This section is from the book "A Treatise On Therapeutics, And Pharmacology Or Materia Medica Vol2", by George B. Wood. Also available from Amazon: Part 1 and Part 2.
Syn. Glauber's Salt.
Though sulphate of soda exists in nature, in certain springs and ponds, it is always obtained for use artificially, being usually the residue, or an incidental product of chemical processes, intended for the preparation of some other substance. Thus, it is left when common salt is decomposed by sulphuric acid in the process for procuring muriatic acid, and is obtained through the reaction of the same materials, as one of the steps in the manufacture of carbonate of soda on the large scale.
Sulphate of soda is in large, six-sided, beautifully transparent, striated crystals, which effloresce rapidly on exposure, and are almost always partially effloresced as found in the shops. in time, it is thus completely deprived of its water of crystallization, and falls into an opaque, white powder. it is inodorous, of a cooling, bitterish, saline, and very disagreeable taste. it varies extremely in solubility with the temperature, requiring near the freezing point about twenty parts of water, and at 91° F., when its solubility is greatest, only about one-third of its weight; while at 60° it requires three times its weight, and at 212° its own weight. Alcohol does not dissolve it. At a moderate heat it liquefies in its water of crystallization, upon the continuance of the heat dries, and at a red heat melts, and loses all its water, amounting to somewhat more than 55 per cent. it consists of 1 equivalent of acid, 1 of base, and 10 of water. Of course, it has in its effloresced state about twice the strength of the crystals.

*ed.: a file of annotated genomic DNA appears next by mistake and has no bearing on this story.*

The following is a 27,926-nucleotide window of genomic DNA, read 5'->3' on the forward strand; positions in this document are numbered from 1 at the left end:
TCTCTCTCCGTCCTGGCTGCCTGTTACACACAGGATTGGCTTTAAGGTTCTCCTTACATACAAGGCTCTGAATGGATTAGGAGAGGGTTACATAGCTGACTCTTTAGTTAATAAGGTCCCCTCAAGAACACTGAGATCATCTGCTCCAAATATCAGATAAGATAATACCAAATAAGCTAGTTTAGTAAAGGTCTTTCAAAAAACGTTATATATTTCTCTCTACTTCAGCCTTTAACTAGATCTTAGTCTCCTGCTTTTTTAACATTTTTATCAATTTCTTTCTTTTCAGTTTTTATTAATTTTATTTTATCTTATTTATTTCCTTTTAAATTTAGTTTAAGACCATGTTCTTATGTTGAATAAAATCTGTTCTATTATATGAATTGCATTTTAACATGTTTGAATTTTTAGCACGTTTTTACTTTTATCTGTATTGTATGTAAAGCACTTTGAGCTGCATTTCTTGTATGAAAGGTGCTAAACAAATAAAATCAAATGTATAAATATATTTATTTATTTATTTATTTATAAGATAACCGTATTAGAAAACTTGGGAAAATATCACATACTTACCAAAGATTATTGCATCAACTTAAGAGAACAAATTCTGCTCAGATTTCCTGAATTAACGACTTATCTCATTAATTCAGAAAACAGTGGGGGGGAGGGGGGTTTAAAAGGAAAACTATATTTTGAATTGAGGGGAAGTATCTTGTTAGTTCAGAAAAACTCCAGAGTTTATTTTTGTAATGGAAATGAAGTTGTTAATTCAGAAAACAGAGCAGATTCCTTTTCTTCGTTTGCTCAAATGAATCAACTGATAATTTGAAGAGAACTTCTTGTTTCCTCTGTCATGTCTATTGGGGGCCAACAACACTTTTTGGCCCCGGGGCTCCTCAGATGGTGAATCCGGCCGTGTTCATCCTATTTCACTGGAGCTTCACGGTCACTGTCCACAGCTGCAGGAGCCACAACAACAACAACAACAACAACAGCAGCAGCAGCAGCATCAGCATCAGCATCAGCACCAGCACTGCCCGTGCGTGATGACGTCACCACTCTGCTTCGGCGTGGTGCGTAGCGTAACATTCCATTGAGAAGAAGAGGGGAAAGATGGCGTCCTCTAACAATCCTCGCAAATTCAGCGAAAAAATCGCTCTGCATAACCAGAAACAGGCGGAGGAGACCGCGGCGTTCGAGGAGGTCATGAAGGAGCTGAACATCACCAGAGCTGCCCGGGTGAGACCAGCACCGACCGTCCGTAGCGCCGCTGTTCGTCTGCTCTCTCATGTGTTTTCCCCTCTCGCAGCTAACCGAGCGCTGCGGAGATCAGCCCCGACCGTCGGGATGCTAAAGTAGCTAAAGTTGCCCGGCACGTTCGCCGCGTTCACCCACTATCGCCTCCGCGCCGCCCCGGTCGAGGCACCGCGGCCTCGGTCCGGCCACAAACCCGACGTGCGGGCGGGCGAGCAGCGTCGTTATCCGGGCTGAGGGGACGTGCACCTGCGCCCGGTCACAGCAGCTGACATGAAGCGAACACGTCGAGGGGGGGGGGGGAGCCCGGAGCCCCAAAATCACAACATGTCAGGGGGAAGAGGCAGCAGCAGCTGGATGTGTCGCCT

Incompatibles. it is decomposed by carbonate of potassa, and the soluble salts of lime or calcium, baryta or barium, lead, and protoxide of mercury, and also by solutions of nitrate of silver containing fifteen grains or more to the fluidounce.
This salt was discovered about the middle of the seventeenth century by Glauber, after whom it was named. it has the characteristic effects of the saline cathartics, and may be used for all the purposes which they, are given to fulfil. it was formerly in common use, but has been almost entirely superseded by sulphate of magnesia. Some, however, by a singular idiosyncrasy, prefer its taste to that of the latter salt; and these should always be gratified in their choice. The medium full dose of the crystals is an ounce. When taken, it should be dissolved in water a little heated, by which its solution is much more speedily effected than by cold water.